South Bend, St. Joseph County law enforcement officials condemn permitless carry bill
South Bend and St. Joseph County law enforcement officials spoke out Friday against a piece of legislation that would eliminate the need for a permit to carry a handgun in public.
House Bill 1296 passed both houses of the Indiana legislature earlier this week, despite nearly every law enforcement agency in the state opposing it.
South Bend Police Chief Scott Ruszkowski said the SBPD processed 2,170 handgun permits last year, with a denial rate of roughly 8 percent.
He said those permits are essential in helping law enforcement keep track of who’s using guns legally and illegally.
“This is one of the greatest tools that we have in order to keep somebody who had a gun and shouldn’t have off the street, even if it’s just for a little while,” he said.
In a statement sent Friday, St. Joseph County Sheriff Bill Redman said eliminating permits would also put officers’ safety at risk.
“Nationally, there have been over 70 police officers shot and injured along with 10 police officers killed by gunfire so far in 2022,” Redman said. “The removal of the current gun permit process takes away an additional level of safety for our officers to be able to identify those who have legally gone through the gun permit process versus those who haven’t.”
The state Senate effectively gutted the bill after hearing testimony from the superintendent of the Indiana State Police, but the House revived the original language and passed it on the last day of session.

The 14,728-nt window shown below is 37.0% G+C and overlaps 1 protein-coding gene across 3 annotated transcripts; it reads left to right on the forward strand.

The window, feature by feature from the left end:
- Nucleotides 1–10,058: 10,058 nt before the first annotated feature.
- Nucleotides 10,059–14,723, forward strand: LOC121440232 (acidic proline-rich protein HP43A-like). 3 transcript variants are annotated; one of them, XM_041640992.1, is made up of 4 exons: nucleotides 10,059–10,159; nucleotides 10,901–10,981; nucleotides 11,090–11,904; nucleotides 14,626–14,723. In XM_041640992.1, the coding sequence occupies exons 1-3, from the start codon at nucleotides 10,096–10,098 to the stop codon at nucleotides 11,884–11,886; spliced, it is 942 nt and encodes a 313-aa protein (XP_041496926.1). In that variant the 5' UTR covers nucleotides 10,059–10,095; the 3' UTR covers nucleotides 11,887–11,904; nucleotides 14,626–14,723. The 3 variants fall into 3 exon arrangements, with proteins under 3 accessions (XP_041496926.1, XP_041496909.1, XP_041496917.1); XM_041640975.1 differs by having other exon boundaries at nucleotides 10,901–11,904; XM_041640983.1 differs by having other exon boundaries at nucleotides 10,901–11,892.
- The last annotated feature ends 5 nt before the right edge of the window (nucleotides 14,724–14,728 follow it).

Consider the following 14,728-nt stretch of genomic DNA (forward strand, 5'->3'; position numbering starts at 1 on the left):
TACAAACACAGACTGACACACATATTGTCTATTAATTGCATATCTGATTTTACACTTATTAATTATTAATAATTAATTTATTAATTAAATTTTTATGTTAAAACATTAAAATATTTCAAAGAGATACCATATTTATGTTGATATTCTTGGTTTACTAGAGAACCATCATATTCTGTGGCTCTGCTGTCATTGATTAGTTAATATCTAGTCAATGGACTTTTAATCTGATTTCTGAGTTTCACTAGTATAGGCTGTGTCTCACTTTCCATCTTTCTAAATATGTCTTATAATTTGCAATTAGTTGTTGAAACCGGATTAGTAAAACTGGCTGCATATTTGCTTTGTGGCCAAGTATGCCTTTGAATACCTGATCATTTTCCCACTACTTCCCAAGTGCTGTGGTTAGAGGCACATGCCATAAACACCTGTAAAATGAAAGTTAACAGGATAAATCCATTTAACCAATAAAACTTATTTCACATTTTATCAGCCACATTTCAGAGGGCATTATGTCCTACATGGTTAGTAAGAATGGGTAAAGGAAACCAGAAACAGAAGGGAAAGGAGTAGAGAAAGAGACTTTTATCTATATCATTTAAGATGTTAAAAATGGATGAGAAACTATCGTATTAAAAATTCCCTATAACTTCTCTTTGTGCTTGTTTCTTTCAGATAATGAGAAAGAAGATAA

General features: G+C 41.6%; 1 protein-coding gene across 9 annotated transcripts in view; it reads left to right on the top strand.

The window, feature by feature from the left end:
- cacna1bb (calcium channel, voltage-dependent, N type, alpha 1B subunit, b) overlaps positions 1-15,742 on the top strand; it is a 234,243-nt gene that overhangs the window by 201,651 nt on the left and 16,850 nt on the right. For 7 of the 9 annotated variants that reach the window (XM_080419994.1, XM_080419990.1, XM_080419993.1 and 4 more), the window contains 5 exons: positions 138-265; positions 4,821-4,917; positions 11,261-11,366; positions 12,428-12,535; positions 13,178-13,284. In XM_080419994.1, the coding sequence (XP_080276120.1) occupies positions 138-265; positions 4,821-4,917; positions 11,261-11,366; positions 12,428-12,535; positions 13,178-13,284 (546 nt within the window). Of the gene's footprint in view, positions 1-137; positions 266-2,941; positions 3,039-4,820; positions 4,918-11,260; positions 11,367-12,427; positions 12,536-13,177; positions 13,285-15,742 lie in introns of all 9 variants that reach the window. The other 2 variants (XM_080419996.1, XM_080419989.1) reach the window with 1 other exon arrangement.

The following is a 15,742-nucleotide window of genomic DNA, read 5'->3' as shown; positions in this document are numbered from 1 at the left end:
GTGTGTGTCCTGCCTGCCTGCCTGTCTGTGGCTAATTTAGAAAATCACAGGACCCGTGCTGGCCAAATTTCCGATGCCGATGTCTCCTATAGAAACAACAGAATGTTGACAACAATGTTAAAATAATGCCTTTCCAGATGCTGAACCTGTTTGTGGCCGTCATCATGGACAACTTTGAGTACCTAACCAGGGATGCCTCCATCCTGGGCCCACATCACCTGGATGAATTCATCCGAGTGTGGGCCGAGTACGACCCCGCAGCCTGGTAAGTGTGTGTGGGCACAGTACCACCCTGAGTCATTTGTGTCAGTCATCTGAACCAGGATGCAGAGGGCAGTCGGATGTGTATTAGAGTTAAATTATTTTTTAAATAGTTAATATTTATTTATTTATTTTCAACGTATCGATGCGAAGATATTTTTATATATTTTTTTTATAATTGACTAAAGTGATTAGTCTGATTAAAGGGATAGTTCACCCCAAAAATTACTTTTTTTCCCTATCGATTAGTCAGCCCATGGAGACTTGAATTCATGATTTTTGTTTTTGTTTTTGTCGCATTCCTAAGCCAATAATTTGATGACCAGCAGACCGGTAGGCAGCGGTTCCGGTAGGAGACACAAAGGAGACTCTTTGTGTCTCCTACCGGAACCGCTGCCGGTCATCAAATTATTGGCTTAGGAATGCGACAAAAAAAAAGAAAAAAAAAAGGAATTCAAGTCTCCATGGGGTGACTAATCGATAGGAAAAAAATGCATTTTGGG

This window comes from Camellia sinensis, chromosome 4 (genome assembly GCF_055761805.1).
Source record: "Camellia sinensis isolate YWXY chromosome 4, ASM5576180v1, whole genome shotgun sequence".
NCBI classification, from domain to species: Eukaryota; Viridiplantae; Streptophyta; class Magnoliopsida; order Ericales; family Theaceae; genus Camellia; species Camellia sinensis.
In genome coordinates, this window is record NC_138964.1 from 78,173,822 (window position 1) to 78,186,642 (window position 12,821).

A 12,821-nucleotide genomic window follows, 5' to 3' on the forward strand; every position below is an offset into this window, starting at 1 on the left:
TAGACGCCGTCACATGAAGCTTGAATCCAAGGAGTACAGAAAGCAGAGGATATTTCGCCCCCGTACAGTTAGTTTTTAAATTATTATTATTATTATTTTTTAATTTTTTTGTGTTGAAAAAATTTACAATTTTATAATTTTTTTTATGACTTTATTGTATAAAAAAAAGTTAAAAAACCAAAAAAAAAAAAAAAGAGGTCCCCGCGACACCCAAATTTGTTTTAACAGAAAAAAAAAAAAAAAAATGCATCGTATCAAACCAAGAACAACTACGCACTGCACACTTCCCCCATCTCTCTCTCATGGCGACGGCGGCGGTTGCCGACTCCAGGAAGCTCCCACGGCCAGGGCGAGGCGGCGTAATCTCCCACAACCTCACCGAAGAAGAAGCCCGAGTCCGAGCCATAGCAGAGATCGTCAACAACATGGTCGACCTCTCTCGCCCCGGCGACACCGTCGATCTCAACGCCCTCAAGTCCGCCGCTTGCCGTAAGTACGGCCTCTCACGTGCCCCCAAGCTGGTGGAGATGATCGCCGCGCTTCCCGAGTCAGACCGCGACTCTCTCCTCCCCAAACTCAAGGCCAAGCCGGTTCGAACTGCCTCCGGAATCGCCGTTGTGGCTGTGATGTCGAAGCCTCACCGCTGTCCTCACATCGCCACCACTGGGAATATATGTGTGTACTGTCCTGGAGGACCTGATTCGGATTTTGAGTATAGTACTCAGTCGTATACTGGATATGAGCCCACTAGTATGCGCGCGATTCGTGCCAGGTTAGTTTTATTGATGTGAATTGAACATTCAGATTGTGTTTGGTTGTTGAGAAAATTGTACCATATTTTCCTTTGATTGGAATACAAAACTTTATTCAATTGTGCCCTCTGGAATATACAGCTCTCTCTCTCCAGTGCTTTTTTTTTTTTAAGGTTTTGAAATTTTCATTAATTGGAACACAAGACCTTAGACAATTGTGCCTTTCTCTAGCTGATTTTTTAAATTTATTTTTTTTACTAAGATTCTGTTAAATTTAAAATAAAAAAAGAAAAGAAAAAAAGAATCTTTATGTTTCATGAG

Proponents of the bill say it puts an unnecessary burden on responsible gun owners, and that those who want to use firearms illegally will find a way to do so.
“That argument is pretty hollow. If you think about it further, why do we have any laws?” South Bend Mayor James Mueller said. “When people break the rules, we find ways to hold them accountable. That’s the point of having these rules in place."
Mueller joined law enforcement officials in calling for a veto of the bill, saying lawmakers were choosing “extreme ideology over common sense.”
Governor Eric Holcomb has yet to either veto the bill or sign it into law.
“This is not about the Second Amendment — everybody agrees on the right to bear arms,” Isaac Hunt, South Bend’s Group Violence Intervention Director, said. “But we’ve also got to be conscious of the availability of guns in the state of Indiana that our young men and women are being able to carry, and we’re burying them everyday.
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